Romney starts strong in Florida, North Carolina in fight to cut Obama’s early voter advantage
WASHINGTON (AP) -- Mitt Romney’s campaign is working hard to chip away at President Barack Obama’s advantage among early voters, and there are signs the effort is paying off in North Carolina and Florida, two competitive states that the Republican nominee can ill afford to lose. Obama is doing better in Iowa, another battleground state important to both candidates.
Obama dominated early voting in key states four years ago, giving him a big advantage over Republican John McCain before Election Day even arrived. In Colorado, Florida, Iowa and North Carolina, Obama built up such big leads among early voters that he won each state despite losing the Election Day vote, according to voting data compiled by The Associated Press.
Romney’s campaign won’t predict victory among early voters this year. But a top campaign official is adamant that Romney will not let Obama build insurmountable leads among early voters in key states.
"They’re not going to run up the same margins as they did four years ago," said Rich Beeson, political director for the Romney campaign. "It just isn’t going to happen."
Early voting for the presidential election has started in more than 30 states -- much of it by mail, though some in person -- and some important numbers are starting to dribble in. No votes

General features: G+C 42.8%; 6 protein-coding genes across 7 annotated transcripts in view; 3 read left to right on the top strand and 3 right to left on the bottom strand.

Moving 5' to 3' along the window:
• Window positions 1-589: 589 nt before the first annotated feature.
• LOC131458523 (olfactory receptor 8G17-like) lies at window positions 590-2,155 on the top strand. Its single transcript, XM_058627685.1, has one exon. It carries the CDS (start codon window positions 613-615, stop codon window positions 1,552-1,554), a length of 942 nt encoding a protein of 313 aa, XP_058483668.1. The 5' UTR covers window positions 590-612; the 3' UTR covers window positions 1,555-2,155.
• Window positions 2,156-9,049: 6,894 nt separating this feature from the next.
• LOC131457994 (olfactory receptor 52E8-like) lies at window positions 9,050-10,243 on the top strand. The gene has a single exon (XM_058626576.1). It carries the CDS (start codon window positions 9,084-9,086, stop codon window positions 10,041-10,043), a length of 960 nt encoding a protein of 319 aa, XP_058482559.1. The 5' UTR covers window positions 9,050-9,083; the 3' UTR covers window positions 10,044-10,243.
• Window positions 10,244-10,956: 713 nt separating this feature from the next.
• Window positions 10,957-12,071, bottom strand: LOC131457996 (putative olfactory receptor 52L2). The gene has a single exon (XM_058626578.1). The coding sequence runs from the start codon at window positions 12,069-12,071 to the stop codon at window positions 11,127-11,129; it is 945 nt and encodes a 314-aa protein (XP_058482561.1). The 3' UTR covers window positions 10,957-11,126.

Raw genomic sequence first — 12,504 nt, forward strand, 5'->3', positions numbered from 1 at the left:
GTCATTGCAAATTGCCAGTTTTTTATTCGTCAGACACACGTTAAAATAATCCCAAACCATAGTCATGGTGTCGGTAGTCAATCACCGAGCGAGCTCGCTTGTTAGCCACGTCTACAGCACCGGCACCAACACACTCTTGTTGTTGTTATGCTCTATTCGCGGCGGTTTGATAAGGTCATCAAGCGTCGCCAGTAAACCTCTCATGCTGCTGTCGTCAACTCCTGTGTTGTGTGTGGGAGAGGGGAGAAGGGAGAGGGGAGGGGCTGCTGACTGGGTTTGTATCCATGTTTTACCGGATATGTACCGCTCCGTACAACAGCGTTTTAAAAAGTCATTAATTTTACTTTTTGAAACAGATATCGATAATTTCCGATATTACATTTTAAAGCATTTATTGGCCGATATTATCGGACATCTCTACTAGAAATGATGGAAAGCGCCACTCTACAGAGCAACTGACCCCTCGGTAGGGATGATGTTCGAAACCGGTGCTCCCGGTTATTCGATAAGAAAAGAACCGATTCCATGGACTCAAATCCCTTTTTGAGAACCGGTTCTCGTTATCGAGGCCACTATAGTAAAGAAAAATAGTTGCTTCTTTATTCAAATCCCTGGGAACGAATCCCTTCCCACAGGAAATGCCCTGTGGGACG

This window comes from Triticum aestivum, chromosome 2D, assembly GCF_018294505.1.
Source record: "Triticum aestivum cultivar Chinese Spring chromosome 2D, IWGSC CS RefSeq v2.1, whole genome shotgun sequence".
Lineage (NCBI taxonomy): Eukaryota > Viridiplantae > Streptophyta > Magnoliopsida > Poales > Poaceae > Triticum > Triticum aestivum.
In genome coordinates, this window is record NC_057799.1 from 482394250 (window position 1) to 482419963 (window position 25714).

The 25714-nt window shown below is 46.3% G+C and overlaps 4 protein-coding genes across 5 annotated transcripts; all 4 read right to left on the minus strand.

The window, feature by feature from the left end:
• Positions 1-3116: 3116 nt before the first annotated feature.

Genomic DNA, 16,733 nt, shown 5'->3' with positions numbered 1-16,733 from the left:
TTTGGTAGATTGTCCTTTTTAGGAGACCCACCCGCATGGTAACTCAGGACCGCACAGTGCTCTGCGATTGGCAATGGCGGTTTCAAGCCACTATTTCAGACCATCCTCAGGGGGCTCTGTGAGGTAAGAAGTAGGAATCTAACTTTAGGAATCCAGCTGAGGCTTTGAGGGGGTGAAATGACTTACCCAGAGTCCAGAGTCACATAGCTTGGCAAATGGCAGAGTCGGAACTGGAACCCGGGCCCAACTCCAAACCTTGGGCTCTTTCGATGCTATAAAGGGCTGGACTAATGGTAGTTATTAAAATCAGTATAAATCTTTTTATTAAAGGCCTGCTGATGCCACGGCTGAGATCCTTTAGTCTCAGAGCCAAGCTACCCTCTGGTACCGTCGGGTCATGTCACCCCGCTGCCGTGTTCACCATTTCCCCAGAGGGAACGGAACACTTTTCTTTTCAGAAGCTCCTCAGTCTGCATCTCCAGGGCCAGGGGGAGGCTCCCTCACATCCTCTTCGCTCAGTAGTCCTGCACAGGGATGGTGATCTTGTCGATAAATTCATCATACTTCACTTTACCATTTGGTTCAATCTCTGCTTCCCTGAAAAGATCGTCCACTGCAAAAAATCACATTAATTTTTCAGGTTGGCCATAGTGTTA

Syria’s cross-border salvos send a message to Turkey, West to keep away
BEIRUT (AP) -- Syria’s cross-border attacks on Turkey in the past week look increasingly like they could be an intentional escalation meant to send a clear message to Ankara and beyond, that the crisis is simply too explosive to risk foreign military intervention.
With Turkey eager to defuse the crisis, the spillover of fighting is giving new life to a longshot political solution, with the Turks floating the idea of making President Bashar Assad’s longtime vice president, Farouk al-Sharaa, interim leader if the president steps aside.
A military option -- which would involve foreign powers that already have expressed a deep reluctance to getting involved in the crisis -- is still not on the table, analysts say, despite six consecutive days of Turkish retaliation against bombardment from inside Syria.
"Syria is aware that Turkey cannot go a step further," said Ali Tekin, assistant professor of International Relations at Ankara’s Bilkent University. "The Turkish people don’t want a war and there are no vital national interests at stake to warrant a war. Syria sees this."
The Syrian conflict has taken a prominent role in the U.S. presidential election at a time when the U.S. and its allies have shown little appetite for getting involved.
U.S. panel warns against doing business with China tech giants due to national security threat
WASHINGTON (AP) -- American companies should avoid sourcing network equipment from China’s two leading technology firms because they pose a national security threat to the United States, the House Intelligence Committee warned Monday.